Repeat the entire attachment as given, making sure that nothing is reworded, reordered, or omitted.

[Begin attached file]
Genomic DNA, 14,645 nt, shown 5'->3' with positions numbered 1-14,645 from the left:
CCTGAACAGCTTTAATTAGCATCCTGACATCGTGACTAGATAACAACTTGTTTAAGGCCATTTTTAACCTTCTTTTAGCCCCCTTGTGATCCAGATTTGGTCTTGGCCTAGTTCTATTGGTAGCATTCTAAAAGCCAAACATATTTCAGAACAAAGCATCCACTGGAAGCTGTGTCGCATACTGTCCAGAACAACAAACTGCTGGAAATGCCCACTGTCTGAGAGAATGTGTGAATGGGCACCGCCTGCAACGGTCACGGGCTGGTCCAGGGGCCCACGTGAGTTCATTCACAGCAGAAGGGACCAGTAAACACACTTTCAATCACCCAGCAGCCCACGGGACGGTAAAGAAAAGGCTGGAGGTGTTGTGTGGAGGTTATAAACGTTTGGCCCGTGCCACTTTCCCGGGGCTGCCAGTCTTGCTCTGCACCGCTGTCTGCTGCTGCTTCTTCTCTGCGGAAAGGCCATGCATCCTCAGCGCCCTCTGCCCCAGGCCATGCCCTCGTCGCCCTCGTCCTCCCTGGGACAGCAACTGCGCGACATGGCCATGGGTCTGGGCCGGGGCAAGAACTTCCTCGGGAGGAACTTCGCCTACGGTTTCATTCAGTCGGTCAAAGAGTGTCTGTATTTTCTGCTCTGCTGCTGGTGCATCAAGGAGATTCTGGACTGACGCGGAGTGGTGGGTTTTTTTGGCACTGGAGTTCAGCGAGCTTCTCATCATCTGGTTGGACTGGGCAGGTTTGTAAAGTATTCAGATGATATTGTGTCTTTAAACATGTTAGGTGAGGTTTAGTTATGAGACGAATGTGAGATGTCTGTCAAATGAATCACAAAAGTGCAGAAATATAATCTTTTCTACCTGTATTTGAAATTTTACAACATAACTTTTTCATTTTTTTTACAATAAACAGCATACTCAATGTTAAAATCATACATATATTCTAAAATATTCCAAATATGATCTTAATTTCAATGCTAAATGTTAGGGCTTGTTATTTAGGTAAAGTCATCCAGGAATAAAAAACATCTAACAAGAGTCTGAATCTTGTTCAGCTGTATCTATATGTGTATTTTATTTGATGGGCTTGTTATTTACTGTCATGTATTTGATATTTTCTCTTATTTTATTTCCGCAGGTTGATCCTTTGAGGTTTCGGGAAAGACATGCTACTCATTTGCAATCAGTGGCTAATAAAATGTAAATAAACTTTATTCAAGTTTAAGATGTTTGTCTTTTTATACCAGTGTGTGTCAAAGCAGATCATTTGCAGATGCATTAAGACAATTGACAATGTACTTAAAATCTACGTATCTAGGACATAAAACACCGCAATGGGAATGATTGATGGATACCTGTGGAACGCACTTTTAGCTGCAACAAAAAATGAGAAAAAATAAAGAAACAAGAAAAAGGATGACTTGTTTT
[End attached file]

Genomic DNA, 14,645 nt, shown 5'->3' with positions numbered 1-14,645 from the left:
CCTGAACAGCTTTAATTAGCATCCTGACATCGTGACTAGATAACAACTTGTTTAAGGCCATTTTTAACCTTCTTTTAGCCCCCTTGTGATCCAGATTTGGTCTTGGCCTAGTTCTATTGGTAGCATTCTAAAAGCCAAACATATTTCAGAACAAAGCATCCACTGGAAGCTGTGTCGCATACTGTCCAGAACAACAAACTGCTGGAAATGCCCACTGTCTGAGAGAATGTGTGAATGGGCACCGCCTGCAACGGTCACGGGCTGGTCCAGGGGCCCACGTGAGTTCATTCACAGCAGAAGGGACCAGTAAACACACTTTCAATCACCCAGCAGCCCACGGGACGGTAAAGAAAAGGCTGGAGGTGTTGTGTGGAGGTTATAAACGTTTGGCCCGTGCCACTTTCCCGGGGCTGCCAGTCTTGCTCTGCACCGCTGTCTGCTGCTGCTTCTTCTCTGCGGAAAGGCCATGCATCCTCAGCGCCCTCTGCCCCAGGCCATGCCCTCGTCGCCCTCGTCCTCCCTGGGACAGCAACTGCGCGACATGGCCATGGGTCTGGGCCGGGGCAAGAACTTCCTCGGGAGGAACTTCGCCTACGGTTTCATTCAGTCGGTCAAAGAGTGTCTGTATTTTCTGCTCTGCTGCTGGTGCATCAAGGAGATTCTGGACTGACGCGGAGTGGTGGGTTTTTTTGGCACTGGAGTTCAGCGAGCTTCTCATCATCTGGTTGGACTGGGCAGGTTTGTAAAGTATTCAGATGATATTGTGTCTTTAAACATGTTAGGTGAGGTTTAGTTATGAGACGAATGTGAGATGTCTGTCAAATGAATCACAAAAGTGCAGAAATATAATCTTTTCTACCTGTATTTGAAATTTTACAACATAACTTTTTCATTTTTTTTACAATAAACAGCATACTCAATGTTAAAATCATACATATATTCTAAAATATTCCAAATATGATCTTAATTTCAATGCTAAATGTTAGGGCTTGTTATTTAGGTAAAGTCATCCAGGAATAAAAAACATCTAACAAGAGTCTGAATCTTGTTCAGCTGTATCTATATGTGTATTTTATTTGATGGGCTTGTTATTTACTGTCATGTATTTGATATTTTCTCTTATTTTATTTCCGCAGGTTGATCCTTTGAGGTTTCGGGAAAGACATGCTACTCATTTGCAATCAGTGGCTAATAAAATGTAAATAAACTTTATTCAAGTTTAAGATGTTTGTCTTTTTATACCAGTGTGTGTCAAAGCAGATCATTTGCAGATGCATTAAGACAATTGACAATGTACTTAAAATCTACGTATCTAGGACATAAAACACCGCAATGGGAATGATTGATGGATACCTGTGGAACGCACTTTTAGCTGCAACAAAAAATGAGAAAAAATAAAGAAACAAGAAAAAGGATGACTTGTTTT